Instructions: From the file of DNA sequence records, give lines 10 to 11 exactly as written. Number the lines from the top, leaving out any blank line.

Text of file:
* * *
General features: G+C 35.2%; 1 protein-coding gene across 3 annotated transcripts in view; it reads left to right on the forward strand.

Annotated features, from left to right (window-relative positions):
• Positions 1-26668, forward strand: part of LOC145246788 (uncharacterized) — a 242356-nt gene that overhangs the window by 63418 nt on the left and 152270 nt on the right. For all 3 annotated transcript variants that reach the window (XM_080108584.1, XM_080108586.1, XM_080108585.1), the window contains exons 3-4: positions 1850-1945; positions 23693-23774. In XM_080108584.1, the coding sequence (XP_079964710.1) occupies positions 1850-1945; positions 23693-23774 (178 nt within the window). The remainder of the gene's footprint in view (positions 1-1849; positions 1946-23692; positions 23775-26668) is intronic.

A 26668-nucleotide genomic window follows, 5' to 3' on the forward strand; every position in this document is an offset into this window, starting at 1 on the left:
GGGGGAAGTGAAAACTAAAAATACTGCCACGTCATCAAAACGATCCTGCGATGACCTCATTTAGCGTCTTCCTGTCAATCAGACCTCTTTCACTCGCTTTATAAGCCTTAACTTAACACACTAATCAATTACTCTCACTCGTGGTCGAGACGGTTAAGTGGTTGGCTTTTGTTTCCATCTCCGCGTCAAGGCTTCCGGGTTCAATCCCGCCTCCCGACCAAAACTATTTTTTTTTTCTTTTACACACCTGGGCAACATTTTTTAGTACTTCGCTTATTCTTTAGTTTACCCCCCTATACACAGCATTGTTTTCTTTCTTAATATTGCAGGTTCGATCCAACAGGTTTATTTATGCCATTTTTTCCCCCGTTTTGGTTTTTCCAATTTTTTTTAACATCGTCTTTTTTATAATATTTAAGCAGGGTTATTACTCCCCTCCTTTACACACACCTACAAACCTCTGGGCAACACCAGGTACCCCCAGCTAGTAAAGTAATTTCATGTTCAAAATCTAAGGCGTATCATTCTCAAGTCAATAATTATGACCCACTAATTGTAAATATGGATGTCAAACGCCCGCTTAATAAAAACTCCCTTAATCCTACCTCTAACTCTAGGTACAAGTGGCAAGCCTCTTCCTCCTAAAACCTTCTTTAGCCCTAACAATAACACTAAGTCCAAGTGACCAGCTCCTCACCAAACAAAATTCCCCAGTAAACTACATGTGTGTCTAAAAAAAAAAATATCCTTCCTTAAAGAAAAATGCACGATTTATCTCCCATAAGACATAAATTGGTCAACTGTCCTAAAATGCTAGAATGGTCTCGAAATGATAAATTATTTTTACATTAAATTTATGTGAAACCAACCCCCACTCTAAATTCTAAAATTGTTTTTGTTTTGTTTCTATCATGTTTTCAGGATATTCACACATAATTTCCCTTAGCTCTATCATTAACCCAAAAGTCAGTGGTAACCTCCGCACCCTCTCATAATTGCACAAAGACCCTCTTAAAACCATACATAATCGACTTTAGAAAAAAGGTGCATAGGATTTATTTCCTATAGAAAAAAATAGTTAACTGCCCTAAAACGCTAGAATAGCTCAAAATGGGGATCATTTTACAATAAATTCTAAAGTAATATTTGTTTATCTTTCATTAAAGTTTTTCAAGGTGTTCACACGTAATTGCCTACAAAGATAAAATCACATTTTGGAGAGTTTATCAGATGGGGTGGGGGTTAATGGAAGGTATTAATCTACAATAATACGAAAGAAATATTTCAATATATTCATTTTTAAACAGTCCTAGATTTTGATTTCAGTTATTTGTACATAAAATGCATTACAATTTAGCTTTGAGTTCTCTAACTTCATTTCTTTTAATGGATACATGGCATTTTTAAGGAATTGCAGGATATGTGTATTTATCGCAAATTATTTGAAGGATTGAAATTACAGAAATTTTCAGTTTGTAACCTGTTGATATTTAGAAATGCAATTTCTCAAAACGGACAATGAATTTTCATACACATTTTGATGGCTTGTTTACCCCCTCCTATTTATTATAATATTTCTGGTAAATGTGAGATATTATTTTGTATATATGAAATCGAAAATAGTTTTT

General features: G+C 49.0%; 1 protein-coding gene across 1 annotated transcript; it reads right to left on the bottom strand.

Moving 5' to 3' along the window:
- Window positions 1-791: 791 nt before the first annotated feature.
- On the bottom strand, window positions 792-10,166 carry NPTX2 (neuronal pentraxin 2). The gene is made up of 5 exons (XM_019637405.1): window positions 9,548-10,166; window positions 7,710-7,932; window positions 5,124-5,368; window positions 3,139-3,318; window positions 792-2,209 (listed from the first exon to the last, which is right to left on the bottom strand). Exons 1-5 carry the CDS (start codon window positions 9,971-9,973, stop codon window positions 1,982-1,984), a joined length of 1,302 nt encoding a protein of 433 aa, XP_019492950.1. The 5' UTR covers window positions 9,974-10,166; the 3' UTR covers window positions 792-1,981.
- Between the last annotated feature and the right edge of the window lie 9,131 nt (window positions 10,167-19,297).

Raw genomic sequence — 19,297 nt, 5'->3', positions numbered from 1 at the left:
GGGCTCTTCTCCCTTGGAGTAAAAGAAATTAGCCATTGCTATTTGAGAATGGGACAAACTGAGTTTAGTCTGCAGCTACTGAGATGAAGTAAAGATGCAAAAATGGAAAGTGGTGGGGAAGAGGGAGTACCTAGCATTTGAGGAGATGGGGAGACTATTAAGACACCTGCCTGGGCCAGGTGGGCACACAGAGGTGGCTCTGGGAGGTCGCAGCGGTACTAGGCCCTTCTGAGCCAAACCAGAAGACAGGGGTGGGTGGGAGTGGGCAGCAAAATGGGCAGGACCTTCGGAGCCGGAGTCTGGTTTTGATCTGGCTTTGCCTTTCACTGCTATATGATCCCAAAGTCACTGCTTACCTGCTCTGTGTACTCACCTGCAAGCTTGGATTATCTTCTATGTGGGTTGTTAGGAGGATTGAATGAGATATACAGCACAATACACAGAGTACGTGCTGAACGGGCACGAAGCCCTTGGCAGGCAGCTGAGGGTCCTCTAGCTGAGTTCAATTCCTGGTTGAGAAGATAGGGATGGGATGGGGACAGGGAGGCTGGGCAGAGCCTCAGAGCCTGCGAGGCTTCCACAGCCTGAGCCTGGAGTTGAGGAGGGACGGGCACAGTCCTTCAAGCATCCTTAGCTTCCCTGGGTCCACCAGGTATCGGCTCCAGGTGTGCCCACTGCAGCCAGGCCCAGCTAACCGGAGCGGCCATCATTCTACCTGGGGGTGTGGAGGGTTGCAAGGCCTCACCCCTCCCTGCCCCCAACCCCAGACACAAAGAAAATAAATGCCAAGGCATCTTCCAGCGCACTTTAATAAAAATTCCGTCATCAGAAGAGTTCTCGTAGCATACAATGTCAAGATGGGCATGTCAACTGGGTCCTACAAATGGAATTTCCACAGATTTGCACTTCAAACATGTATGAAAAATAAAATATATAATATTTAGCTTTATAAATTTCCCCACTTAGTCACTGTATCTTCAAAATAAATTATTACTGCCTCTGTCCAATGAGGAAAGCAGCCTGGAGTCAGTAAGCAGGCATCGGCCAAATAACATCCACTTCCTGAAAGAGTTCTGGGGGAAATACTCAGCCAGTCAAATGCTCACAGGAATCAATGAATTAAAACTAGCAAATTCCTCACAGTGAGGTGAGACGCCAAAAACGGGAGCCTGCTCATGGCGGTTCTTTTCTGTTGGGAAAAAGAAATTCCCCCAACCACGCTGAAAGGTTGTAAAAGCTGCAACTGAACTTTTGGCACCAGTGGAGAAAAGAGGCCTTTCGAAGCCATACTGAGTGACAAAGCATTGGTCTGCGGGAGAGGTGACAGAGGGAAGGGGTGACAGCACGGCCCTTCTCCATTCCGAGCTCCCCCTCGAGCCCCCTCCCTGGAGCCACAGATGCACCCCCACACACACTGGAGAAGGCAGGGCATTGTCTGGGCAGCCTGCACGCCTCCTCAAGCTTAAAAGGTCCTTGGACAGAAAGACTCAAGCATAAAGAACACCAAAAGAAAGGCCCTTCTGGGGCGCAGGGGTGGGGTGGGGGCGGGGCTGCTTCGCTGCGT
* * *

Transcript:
- Between the last annotated feature and the right edge of the window lie 9,131 nt (window positions 10,167-19,297).

Raw genomic sequence — 19,297 nt, 5'->3', positions numbered from 1 at the left: